Researchers have carried out the most comprehensive study of reptile species to identify extinction risks.
An endangered species is defined by the U.S. Fish & Wildlife Service as "an animal or plant species in danger of extinction throughout all or a significant portion of its range." In the United States, these animals can be listed under and protected by the Endangered Species Act. Endangered Species in the United States include the black-footed ferret and the California red-legged frog. The International Union for Conservation of Nature also keeps a Red List of Threatened Species, the most widely recognized list of endangered and threatened species. On this list, for example, are all the surviving subspecies of tiger, which range from endangered to critically endangered.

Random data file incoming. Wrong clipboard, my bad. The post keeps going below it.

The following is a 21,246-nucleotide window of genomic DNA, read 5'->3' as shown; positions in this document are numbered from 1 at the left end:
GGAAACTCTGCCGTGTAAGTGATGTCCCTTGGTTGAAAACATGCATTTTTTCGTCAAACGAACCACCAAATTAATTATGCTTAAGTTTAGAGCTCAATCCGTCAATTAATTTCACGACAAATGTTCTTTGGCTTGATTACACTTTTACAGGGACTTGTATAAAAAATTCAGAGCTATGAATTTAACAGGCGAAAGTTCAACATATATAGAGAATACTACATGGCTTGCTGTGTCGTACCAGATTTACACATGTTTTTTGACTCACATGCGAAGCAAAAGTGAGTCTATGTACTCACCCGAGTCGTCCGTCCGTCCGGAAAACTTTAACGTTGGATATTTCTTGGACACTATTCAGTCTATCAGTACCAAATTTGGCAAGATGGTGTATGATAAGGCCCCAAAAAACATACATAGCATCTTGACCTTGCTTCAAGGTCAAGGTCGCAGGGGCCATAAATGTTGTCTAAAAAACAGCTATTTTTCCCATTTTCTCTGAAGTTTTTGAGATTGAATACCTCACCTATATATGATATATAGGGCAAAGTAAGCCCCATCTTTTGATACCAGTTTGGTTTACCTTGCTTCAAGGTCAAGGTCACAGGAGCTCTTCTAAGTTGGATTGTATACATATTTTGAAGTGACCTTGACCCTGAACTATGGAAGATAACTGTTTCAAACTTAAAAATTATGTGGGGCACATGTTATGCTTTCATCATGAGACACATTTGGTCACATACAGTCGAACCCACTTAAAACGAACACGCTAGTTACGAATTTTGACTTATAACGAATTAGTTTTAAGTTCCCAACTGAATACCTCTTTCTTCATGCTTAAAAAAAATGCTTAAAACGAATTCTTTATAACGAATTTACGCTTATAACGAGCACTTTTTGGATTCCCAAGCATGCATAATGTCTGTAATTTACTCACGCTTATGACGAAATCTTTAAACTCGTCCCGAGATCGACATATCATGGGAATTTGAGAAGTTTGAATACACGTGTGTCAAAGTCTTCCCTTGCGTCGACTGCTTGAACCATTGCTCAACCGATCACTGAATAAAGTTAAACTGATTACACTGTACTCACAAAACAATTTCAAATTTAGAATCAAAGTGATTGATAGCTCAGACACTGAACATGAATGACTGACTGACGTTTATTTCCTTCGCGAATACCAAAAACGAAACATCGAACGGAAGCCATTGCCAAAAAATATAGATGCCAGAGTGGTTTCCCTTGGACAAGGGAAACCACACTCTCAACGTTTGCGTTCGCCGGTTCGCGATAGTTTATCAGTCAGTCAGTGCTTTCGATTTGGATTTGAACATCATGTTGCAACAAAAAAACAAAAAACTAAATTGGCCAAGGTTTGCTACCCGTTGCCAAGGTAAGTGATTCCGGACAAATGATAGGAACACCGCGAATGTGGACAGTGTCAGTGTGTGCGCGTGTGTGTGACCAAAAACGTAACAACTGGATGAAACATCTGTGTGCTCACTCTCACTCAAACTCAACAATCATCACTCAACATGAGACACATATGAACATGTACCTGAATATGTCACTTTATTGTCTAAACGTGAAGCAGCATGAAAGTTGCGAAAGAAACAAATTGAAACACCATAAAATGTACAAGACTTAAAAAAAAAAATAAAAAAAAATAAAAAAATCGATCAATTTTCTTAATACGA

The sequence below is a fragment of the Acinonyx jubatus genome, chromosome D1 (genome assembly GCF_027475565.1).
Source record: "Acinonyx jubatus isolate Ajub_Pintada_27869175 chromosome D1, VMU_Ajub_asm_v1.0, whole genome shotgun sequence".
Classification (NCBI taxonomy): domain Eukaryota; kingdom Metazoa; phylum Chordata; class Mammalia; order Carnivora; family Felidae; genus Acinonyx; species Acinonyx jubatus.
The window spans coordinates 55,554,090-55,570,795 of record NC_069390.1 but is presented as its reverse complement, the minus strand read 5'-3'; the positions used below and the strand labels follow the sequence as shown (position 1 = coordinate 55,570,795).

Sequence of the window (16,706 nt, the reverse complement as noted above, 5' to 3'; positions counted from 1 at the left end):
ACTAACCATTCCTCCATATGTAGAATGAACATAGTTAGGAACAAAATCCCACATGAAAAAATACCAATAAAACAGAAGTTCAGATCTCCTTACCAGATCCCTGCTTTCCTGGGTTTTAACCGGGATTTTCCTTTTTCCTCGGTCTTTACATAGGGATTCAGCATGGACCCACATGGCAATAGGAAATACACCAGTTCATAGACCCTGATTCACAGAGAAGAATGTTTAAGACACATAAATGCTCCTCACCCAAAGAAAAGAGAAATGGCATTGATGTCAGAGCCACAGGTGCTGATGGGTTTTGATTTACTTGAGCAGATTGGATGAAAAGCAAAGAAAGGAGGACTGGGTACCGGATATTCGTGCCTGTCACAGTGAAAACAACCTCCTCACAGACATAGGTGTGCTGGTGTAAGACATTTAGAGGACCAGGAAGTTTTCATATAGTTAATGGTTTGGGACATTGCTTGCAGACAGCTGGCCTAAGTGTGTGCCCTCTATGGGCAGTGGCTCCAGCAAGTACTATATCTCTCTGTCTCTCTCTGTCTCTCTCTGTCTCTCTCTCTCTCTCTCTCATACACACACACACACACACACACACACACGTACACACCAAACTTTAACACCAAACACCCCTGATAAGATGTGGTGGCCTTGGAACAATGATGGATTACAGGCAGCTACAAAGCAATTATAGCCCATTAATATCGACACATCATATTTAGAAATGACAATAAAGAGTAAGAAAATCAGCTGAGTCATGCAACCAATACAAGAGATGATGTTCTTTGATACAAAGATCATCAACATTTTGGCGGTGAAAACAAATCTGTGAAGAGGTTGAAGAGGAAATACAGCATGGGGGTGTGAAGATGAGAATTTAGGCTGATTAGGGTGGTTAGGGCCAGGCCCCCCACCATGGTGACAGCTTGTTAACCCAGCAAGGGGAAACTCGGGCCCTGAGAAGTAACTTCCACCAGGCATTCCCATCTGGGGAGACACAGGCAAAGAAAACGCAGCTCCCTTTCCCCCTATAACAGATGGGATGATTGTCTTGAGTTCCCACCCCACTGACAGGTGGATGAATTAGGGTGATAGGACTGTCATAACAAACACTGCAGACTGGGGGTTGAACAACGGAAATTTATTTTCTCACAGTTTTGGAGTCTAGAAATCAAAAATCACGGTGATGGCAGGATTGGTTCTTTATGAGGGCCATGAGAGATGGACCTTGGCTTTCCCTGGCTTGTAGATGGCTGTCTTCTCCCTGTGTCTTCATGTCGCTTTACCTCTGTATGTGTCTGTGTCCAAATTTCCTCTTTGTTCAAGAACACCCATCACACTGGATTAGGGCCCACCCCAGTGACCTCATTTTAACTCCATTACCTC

Tigers are the biggest cats in the world, but their populations are struggling. With only 3,200 left in the wild, there are now more living in captivity than in the wild.
Scientists identified shark DNA in pet food products, none of which listed shark meat in the ingredients.
Conservation efforts are starting to pay off for unique tree-climbing lions in Uganda's Queen Elizabeth National Park, says one conservationist.
Lemurs include a diverse group of primates, from sun-worshipping ring-tailed lemurs to the peculiar, nocturnal aye-aye.
To protect endangered black-footed ferrets from COVID-19, scientists in Colorado have injected a major captive breeding population with an experimental vaccine.
To mark Endangered Species Day, on May 15, we take a look at the most endangered species on the planet.
The Chinese paddlefish, which could grow up to 23 feet long, may be the first official extinction of 2020.
A juvenile macaque from the new group started grooming the injured monkey, then adults followed suit.
Giant pandas, known for their distinctive markings and playful personalities, are considered China's national treasure.
Teams in Washington and Canada are working together to save Scarlet, a starving 3-year-old killer whale.